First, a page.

It was necessary to pull test the wires in all the test pieces after they were rebonded. The wire-bond pull test is the most universally accepted method used for controlling the quality of the wire bonding operation. This test is used to evaluate the strength of wire bonds. It is performed using a machine, called simply the pull-tester, which uses a very fine hook to pull the wires at the highest in point the loop. It records the amount of force it had to use to detach the wire from its place. Usually, a certain lower limit for the force is established. If the wire bonds do not comply with this requirement, they are catalogue as not apt for the job. The force limit for the wire bonds in an HDI is about 8 grams. This is for HDIs that have just been bonded for the first time but for HDIs that had removed some of the encapsulant and rebonded the limit can be lowered to 6 grams. We ran the pull test over the rebonded wires in the mechanical HDIs and found that they were barely complying with the minimum requirement. The average force found in the rebonded wires was 6.5 grams.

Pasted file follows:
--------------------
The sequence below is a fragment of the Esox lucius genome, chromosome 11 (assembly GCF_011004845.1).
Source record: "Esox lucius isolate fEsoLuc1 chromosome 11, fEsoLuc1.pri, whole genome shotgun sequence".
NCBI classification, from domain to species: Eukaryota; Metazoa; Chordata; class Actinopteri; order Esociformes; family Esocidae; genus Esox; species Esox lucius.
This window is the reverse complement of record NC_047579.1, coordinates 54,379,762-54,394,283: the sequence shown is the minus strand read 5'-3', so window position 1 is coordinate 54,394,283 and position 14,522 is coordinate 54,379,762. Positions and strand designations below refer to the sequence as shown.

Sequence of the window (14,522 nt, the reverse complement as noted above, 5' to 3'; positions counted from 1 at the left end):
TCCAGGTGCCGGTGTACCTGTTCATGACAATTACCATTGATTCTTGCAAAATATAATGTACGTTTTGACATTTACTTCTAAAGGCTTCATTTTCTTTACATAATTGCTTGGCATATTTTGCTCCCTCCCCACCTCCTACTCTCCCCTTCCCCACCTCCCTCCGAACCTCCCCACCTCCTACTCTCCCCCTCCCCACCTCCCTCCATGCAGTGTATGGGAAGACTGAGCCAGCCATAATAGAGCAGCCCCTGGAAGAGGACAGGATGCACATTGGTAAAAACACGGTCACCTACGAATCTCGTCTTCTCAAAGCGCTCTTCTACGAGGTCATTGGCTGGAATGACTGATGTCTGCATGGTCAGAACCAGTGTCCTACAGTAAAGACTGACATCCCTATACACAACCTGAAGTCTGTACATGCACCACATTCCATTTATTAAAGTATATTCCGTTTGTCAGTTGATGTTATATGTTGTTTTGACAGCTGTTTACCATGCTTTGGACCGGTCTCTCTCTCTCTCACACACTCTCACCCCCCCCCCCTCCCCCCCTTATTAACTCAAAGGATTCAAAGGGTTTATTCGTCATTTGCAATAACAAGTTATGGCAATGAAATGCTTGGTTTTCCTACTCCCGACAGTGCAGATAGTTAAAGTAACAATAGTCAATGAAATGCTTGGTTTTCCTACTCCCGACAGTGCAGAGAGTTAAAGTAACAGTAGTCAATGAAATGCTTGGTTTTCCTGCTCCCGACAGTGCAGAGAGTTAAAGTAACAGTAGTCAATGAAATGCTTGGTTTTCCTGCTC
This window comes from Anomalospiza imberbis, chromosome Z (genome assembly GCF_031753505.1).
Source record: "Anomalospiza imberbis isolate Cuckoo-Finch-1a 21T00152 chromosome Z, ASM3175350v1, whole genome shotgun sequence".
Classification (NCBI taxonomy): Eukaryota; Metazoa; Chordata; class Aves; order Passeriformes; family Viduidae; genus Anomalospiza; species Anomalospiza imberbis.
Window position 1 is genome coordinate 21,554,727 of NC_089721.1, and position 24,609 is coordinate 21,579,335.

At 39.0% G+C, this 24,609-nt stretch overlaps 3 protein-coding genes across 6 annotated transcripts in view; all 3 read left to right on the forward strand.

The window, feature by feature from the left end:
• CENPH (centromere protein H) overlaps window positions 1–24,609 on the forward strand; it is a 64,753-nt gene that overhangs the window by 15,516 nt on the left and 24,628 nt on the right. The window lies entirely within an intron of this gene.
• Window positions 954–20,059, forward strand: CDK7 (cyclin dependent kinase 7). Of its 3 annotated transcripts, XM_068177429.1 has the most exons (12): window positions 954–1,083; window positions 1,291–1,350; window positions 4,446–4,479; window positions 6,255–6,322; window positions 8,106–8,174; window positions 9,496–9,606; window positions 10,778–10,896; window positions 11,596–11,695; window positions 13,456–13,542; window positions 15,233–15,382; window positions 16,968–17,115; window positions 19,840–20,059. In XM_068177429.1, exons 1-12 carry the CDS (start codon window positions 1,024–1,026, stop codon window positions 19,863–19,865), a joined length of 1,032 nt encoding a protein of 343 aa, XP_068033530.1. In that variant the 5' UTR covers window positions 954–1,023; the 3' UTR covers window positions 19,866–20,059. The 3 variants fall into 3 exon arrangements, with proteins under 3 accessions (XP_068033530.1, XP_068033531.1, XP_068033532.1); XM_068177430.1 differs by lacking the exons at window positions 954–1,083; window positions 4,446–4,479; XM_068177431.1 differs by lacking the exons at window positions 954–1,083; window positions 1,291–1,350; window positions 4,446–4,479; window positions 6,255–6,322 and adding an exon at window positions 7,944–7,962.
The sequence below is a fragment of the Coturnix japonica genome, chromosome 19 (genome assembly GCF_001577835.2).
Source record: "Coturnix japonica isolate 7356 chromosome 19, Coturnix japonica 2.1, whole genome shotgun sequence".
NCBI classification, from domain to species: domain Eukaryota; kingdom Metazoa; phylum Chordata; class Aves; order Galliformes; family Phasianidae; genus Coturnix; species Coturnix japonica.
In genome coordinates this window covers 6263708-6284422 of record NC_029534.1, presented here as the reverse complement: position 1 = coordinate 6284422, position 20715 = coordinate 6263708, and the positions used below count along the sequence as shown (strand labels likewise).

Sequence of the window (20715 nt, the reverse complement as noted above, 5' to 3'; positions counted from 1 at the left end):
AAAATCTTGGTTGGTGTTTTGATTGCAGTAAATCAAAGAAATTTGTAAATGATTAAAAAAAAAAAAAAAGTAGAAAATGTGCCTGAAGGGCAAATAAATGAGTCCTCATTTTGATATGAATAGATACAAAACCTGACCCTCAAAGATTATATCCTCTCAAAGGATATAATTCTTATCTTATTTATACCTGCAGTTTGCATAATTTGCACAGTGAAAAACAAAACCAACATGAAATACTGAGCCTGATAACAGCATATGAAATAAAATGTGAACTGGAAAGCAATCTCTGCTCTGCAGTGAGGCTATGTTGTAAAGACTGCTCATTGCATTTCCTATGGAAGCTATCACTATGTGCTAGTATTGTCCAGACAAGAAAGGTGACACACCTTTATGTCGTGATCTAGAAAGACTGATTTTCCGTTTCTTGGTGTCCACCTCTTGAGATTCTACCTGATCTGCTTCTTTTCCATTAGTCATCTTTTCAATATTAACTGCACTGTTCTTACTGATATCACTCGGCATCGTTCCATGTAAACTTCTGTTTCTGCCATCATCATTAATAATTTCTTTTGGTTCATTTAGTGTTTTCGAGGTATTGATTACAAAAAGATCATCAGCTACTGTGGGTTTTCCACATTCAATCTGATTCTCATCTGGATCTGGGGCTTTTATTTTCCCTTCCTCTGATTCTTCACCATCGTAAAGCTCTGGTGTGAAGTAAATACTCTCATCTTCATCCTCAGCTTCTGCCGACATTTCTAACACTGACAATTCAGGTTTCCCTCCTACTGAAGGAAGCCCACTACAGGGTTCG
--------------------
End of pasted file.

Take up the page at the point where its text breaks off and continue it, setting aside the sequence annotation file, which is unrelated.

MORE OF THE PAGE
The tests performed over encapsulant 9001 version 3.1 of the Dymax company gave us insight about how well the encapsulant could protect the wire bonds in the HDIs. It was known also which techniques could be used to remove it in the event that chip or wire bonds have to be replaced. The technique found to work the best in doing this job was to use IPA and hot air from a soldering iron together in such method called sectioning. This encapsulant proved to be non-toxic, sufficiently protective, thermal change resistant, and flexible. It doesn’t leave excess residue either. Thus, we can say that it meets the requirements stated at the beginning of this report and can be recommended as the encapsulant for use in protecting the wire bonds at D0 SMT’s HDIs.
First of all, I would like to thank the staff of SIST, especially Dianne Engram, Prof. Davenport and Elliot McCrory for giving me this magnificent opportunity, and my mentors who assisted me this whole summer in everything I needed. This has been one of the best experiences of my college years. Also, I would like to thank the people at the Silicon Detector Facility (SiDet) for making possible this venture, the technicians (you’re the best Jill), Dr. Eric Kajfasz, my alternate supervisor, and all the people there who aided me in doing my work and those who didn’t. And finally, last but not least, my supervisor, Dr. Cecilia E. Gerber, for her support throughout my whole work at Fermi.